The inability of Australians to access iTunes in the US and other markets works as a prohibition on the parallel importation of digital downloads. Economic theory suggests that this prohibition may act as a price support mechanism, resulting in Australian consumers paying a higher price for digital downloads. In reality, this differential pricing in the digital music market already exists. iTunes and other US services typically charge US99 cents each (although Walmart charges less). So US consumers pay $1.30 per download (converting to Australian currency), compared to the standard Australia price of $1.89 per digital download.

This type of differential pricing would not exist if there was a single worldwide market for digital downloads. And yet Australian bricks and mortar CD retailers can import CDs from the US or elsewhere if they wish to do so. There have even been Federal Court cases about parallel imports involving Australia?¢‚Ǩ‚Ñ¢s competition regulator, the ACCC! (Here is an example (http://www.accc.gov.au/content/index.phtml/itemId/87931.).

The inability of Australians to access iTunes in the US and other markets has had a number of other economic and social effects. The unavailability of iTunes imposes a significant brake on the use by Australians of internet shopping to acquire digital music downloads. Further, Australians have reduced choice of digital downloads. This breeds an environment of complacency for Australia digital download providers, who arguably have a lower market profile than their overseas based counterparts.

In any event, ARIA and its members (including the four ?¢‚Ǩ?ìmajors?¢‚Ǩ¬ù) have made money from the bricks and mortar business of selling CDs (or cassettes, or vinyl in the past). It?¢‚Ǩ‚Ñ¢s been a successful business model which has made record companies substantial amounts of money in the past. However, much of today?¢‚Ǩ‚Ñ¢s youth have grown up with the experience of downloading music from the internet, rather than buying CDs. This has resulted in a substantial amount of illegal activity, as young music consumers download music without the permission of copyright holders. However, rather than embracing this model and looking towards the future, Australian record companies seem to be busy holding back the years.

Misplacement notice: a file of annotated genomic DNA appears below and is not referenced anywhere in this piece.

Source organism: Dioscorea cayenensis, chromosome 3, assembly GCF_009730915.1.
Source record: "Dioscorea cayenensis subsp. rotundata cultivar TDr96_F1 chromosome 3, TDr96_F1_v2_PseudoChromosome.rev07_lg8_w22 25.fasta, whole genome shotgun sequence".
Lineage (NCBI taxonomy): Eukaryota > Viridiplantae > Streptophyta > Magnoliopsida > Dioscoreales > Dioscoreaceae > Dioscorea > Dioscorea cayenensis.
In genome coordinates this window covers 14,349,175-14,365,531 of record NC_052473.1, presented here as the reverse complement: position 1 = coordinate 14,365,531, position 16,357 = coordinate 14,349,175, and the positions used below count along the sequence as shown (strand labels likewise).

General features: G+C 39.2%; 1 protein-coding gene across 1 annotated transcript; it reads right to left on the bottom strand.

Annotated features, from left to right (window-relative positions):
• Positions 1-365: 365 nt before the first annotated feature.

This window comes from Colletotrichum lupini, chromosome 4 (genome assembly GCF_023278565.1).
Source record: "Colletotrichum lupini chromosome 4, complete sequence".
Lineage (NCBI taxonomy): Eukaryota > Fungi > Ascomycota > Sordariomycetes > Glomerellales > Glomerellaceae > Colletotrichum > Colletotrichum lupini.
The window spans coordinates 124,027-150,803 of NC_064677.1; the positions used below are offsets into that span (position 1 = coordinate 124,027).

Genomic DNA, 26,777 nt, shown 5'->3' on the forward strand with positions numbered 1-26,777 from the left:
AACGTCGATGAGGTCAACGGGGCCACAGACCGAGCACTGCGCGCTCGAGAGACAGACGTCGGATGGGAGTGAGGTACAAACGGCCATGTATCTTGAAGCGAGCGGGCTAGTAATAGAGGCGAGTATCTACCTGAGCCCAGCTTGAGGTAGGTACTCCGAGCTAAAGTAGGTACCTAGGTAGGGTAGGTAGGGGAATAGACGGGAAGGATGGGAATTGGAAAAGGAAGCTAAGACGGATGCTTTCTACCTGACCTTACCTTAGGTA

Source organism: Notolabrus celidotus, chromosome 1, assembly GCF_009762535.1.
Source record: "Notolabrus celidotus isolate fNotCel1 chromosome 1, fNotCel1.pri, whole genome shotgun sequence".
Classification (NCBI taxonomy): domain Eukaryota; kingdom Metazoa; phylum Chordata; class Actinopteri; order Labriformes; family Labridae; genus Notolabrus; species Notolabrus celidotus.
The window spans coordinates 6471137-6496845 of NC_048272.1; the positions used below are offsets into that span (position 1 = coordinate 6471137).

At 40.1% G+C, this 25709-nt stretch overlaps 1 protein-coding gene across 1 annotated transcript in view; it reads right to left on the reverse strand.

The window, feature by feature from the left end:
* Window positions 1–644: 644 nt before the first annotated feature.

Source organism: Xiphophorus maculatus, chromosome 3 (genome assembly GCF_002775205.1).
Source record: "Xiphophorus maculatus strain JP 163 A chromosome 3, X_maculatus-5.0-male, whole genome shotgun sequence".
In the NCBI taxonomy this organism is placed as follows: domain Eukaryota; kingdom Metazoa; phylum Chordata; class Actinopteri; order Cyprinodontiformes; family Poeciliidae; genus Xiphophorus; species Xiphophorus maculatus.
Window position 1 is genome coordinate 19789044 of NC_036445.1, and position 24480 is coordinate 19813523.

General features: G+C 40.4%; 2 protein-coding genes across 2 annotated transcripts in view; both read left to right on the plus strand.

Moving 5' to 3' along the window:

Internationally, most if not all popular songs are available as digital downloads. In the US, Billboard magazine’s singles chart even looks different ?¢‚Ǩ‚Äú one blacked-out triangle no longer means one million CD singles or 7-inch records sold, but means 200,000 paid downloads purchased. (http://www.billboard.com/bb/charts/hot100.jsp)
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Yet in Australia many popular songs continue to be unavailable as digital downloads. Neither of the top two songs in this week’s ARIA singles chart (“Crazy Frog” by Axel F, and Akon’s “Lonely”) are available as paid downloads. Jesse McCartney’s recent #1 song “Beautiful Soul” was also never available as a paid digital download. Other songs unavailable from one or more websites include hits by Australian artists such as Tammin Sursok (from TV’s Home and Away), the Rogue Traders (with their #1 club smash), and Ricki-Lee Coulter, as well as international artists such as Missy Elliot, Fat Joe, and Kelly Osbourne.

Examining at the two leading Australian download sites, 36 per cent of the songs in the current ARIA top 50 singles chart are unavailable for purchase from the Bigpond music download site, while 40 per cent of the top 50 songs are unavailable from the HMV/Ninemsn digital download site. Record companies who own the copyright in these sound recordings can’t or simply won’t license these songs to the digital download sites.

The popularity of digital downloads is measured in official download music charts. In the UK the chart is known as the The Official UK Top 40 Downloads and in the US the leading download charts are the Billboard “Hot Digital Songs” and “Hot Digital Tracks” charts. In Australia, there is no official download music chart, and no indication when one will be introduced, although the matter has been discussed for some time.

Australian consumers enjoy visiting websites like Bit Torrent and Kazaa. While the idea of a free lunch is appealing, it’s not just the lure of free music that attracts consumers to these sites… consumers enjoy downloading music straight onto their computer so they can play it on their iPods and other digital music players. Yet despite the popularity of this technology, Australian record companies refuse to allow many of their hit songs to be licensed to be sold as digital downloads on so-called “authorised” websites.

In Australia, major record companies claim to have supported the set up so-called “legitimate” alternatives to Bit Torrent, Kazaa and Grokster. Yet despite this “apparent” support, the Australian market for digital downloads lags far behind international markets for digital downloads. Australian consumers can’t legally get the music they want in the format they want, and often pay too much for legitimate downloads.

In many cases consumers have no choice but to turn to illegal means to obtain their music… all of this because the majors have chosen to not be fully supportive of the Australian digital download market.

Why are some record companies reluctant to support the digital download market?

* A lack of understanding of their target demographic?
* A fear of new technology?
* Licensing problems?
* A refusal to accept new business models?
* Simple business conservatism?

When in doubt I always revert to the classic multiple choice answer… all of the above. It’s a pity… with apologies to Bobby Vinton, Akon, Schnappi and Crazy Frog, they are not high art ?¢‚Ǩ‚Äú they are somewhat disposable items and right now in Oz they are hotter than a roo on the barbie! Next month it’ll be something else ?¢‚Ǩ‚Äú maybe dancing lizards or rapping cockatoos. In the meantime, Australian record companies are simply alienating would-be customers by not making hit songs available as paid downloads.

Now there’s a new concept… record companies alienating their customers!